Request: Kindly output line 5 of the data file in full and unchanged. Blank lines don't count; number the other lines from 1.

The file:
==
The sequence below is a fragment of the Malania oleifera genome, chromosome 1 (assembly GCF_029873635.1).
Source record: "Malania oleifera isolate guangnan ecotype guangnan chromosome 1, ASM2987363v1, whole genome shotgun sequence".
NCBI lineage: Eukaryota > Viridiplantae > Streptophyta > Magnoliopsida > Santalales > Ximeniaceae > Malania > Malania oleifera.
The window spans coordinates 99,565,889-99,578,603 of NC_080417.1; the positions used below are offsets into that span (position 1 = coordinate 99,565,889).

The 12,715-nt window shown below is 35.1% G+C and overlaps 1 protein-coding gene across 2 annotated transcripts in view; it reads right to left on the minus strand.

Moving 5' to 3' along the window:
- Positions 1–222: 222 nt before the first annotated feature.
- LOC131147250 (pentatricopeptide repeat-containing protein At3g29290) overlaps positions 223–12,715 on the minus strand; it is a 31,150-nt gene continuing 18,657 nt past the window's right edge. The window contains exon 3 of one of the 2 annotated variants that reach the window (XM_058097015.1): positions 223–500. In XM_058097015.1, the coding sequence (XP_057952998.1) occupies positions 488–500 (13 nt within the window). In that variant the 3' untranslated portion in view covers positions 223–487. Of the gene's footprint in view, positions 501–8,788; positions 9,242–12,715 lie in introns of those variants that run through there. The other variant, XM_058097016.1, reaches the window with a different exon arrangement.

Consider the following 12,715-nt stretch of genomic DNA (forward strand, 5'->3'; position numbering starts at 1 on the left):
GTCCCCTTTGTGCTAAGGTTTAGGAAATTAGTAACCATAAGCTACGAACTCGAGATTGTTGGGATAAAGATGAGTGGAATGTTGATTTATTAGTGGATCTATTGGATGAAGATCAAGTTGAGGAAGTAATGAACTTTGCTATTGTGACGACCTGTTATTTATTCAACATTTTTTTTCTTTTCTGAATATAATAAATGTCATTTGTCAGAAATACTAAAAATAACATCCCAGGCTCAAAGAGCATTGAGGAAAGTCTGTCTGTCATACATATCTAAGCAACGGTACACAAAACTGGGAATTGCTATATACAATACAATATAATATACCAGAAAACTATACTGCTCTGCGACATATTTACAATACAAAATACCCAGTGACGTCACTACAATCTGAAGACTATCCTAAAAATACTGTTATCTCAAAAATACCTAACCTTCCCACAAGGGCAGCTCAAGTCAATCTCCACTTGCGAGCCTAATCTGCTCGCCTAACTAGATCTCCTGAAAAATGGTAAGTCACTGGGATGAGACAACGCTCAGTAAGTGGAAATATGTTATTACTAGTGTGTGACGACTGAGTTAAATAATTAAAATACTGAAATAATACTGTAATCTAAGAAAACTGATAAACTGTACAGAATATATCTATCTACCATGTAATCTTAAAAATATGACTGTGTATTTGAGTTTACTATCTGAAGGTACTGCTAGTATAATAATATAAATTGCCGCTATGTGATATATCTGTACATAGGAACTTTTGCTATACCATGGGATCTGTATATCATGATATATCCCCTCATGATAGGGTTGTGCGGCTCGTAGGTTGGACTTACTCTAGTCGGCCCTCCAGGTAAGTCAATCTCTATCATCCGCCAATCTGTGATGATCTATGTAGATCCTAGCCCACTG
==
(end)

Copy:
The 12,715-nt window shown below is 35.1% G+C and overlaps 1 protein-coding gene across 2 annotated transcripts in view; it reads right to left on the minus strand.